Rick Anthony is considered so indispensable that he was hired back at the Ohio Casino Control Commission — and promoted to its No. 2 position late last year — despite his criminal conviction for dereliction of duty as a public official.
Anthony was placed on leave for seven months as operations manager of the casino commission in 2013 after Ohio's inspector general found that he improperly failed to issue $30 million in tax refunds and interest owed to businesses during his prior service as a deputy state tax commissioner.
He resigned from his casino job July 11, 2014, shortly before he pleaded guilty to a second-degree misdemeanor charge of dereliction of duty and received a $750 fine in Franklin County Municipal Court.
An investigation by the office of Inspector General Randall J. Meyer said that Anthony "initially could not recall" the unpaid tax refunds and "did not recall" instructing staff to withhold the payment of tax refunds and interest dating prior to mid-2009 — a claim contradicted by emails and other employees.
Nearly 18 months after quitting, Anthony was hired back in late 2015 as operations manager the Casino Control Commission when Executive Director Matthew Schuler asked him to return. In December, Schuler promoted Anthony to deputy executive director. He received a 23-percent raise to $100,006 a year.
Schuler said since Anthony's request to seal his criminal case was granted, commission officials cannot discuss the conviction as it relates to Anthony's re-employment at the agency that oversees Ohio's four casinos, the licensing of their 9,000 employees and $9 billion in annual wagers.
"It's something the commission did not consider based on Ohio law," Schuler said. "It's something we cannot and did not consider."
He added, "Rick, from day one, has been an indispensable part of the commission staff. He's one of the smartest, hard-working people I know."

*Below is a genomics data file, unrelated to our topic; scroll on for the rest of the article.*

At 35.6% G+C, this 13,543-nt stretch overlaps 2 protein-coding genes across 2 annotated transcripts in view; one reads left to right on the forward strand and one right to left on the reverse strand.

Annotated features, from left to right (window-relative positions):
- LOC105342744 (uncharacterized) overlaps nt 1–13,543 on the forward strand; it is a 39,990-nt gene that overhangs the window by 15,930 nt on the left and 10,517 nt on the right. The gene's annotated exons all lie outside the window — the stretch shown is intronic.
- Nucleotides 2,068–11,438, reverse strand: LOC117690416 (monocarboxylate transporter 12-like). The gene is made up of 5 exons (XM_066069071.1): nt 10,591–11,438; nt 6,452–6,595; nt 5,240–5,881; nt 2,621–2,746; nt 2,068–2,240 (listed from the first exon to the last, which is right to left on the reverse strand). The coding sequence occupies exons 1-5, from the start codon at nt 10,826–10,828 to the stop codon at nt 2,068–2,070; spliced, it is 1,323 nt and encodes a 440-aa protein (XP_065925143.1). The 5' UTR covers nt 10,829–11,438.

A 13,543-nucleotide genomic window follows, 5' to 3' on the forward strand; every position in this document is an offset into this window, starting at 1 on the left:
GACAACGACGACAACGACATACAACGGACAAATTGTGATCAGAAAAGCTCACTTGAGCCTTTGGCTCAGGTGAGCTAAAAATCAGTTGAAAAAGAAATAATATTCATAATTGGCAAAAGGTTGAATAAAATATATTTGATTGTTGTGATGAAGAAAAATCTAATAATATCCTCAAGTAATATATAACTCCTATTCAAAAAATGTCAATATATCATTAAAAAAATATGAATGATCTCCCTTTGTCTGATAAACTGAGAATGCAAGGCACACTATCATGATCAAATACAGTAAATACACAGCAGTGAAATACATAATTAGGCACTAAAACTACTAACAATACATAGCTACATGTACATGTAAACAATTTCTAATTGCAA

Under state law, the sealing of criminal records "restores the person ... to all rights and privileges" and employers are forbidden from questioning job applicants about sealed convictions "unless the question bears a direct and substantial relationship to the position for which the person is being considered."
The commission can revoke the gaming licenses of card dealers and other casino employees who violate even minor state laws, commit crimes, or run afoul of casino rules. In one case, it revoked the license of a Cleveland casino dealer who was fired for allegedly not paying for a $1.84 can of Red Bull at the casino and failing to report his dismissal. The commission's action was overturned on appeal in the courts.
While saying those convicted of crimes deserve a second chance, Catherine Turcer, executive director of Common Cause Ohio, a nonprofit good government group, saw it differently.
"It doesn't erase the fact what happened and the taxpayers of Ohio will not look kindly at this type of rehiring. It just makes government hiring practices look like an old boys' club," she said.
"When it comes to the kind of responsibility involving government work, we all should think twice about hiring someone who was derelict in their duty. The casino commission, in particular, needs government employees who are truly accountable and who can be trusted. I'm just astonished," Turcer said.
Schuler said the commission members that oversee his decisions supported giving Anthony his job back.
Commission member and former House Speaker Jo Ann Davidson said, "I'm very, very supportive, as are all members of the commission, on hiring Rick back. He's been a great employee for the commission from the very beginning."
Anthony declined a request for comment. His brief biography on the casino commission website says he has worked for the entity since its creation in 2011 — with no mention of his near-18 month separation.
Randy Ludlow is a reporter with The Columbus Dispatch.